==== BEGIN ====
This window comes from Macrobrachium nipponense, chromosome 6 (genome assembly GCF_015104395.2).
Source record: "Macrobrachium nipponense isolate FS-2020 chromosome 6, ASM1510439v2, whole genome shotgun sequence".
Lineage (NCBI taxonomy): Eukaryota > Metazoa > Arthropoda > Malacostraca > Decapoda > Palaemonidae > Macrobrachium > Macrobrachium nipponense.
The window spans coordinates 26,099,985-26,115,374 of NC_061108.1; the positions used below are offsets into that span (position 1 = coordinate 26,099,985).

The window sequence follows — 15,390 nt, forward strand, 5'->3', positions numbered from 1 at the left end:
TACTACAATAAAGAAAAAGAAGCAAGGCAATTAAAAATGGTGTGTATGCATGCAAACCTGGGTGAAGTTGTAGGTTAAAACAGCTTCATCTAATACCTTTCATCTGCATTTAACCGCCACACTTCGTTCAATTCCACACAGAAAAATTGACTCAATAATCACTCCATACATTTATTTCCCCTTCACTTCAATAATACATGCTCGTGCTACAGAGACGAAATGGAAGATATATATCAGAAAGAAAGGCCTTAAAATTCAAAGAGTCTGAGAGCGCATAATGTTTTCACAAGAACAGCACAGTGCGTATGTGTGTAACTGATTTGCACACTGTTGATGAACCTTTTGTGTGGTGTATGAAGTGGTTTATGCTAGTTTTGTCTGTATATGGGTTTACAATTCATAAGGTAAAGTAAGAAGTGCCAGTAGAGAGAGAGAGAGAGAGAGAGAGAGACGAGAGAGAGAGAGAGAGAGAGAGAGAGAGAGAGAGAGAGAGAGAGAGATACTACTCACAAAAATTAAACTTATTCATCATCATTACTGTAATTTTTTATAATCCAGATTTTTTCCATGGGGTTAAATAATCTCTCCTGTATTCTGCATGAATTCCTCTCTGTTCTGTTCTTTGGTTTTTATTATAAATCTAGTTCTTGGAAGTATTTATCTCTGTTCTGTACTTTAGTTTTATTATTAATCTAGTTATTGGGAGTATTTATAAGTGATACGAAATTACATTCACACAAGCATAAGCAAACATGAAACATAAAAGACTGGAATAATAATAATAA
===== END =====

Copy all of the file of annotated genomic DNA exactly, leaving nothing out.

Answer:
This window comes from Macrobrachium nipponense, chromosome 6 (genome assembly GCF_015104395.2).
Source record: "Macrobrachium nipponense isolate FS-2020 chromosome 6, ASM1510439v2, whole genome shotgun sequence".
Lineage (NCBI taxonomy): Eukaryota > Metazoa > Arthropoda > Malacostraca > Decapoda > Palaemonidae > Macrobrachium > Macrobrachium nipponense.
The window spans coordinates 26,099,985-26,115,374 of NC_061108.1; the positions used below are offsets into that span (position 1 = coordinate 26,099,985).

The window sequence follows — 15,390 nt, forward strand, 5'->3', positions numbered from 1 at the left end:
TACTACAATAAAGAAAAAGAAGCAAGGCAATTAAAAATGGTGTGTATGCATGCAAACCTGGGTGAAGTTGTAGGTTAAAACAGCTTCATCTAATACCTTTCATCTGCATTTAACCGCCACACTTCGTTCAATTCCACACAGAAAAATTGACTCAATAATCACTCCATACATTTATTTCCCCTTCACTTCAATAATACATGCTCGTGCTACAGAGACGAAATGGAAGATATATATCAGAAAGAAAGGCCTTAAAATTCAAAGAGTCTGAGAGCGCATAATGTTTTCACAAGAACAGCACAGTGCGTATGTGTGTAACTGATTTGCACACTGTTGATGAACCTTTTGTGTGGTGTATGAAGTGGTTTATGCTAGTTTTGTCTGTATATGGGTTTACAATTCATAAGGTAAAGTAAGAAGTGCCAGTAGAGAGAGAGAGAGAGAGAGAGAGAGACGAGAGAGAGAGAGAGAGAGAGAGAGAGAGAGAGAGAGAGAGAGAGAGATACTACTCACAAAAATTAAACTTATTCATCATCATTACTGTAATTTTTTATAATCCAGATTTTTTCCATGGGGTTAAATAATCTCTCCTGTATTCTGCATGAATTCCTCTCTGTTCTGTTCTTTGGTTTTTATTATAAATCTAGTTCTTGGAAGTATTTATCTCTGTTCTGTACTTTAGTTTTATTATTAATCTAGTTATTGGGAGTATTTATAAGTGATACGAAATTACATTCACACAAGCATAAGCAAACATGAAACATAAAAGACTGGAATAATAATAATAA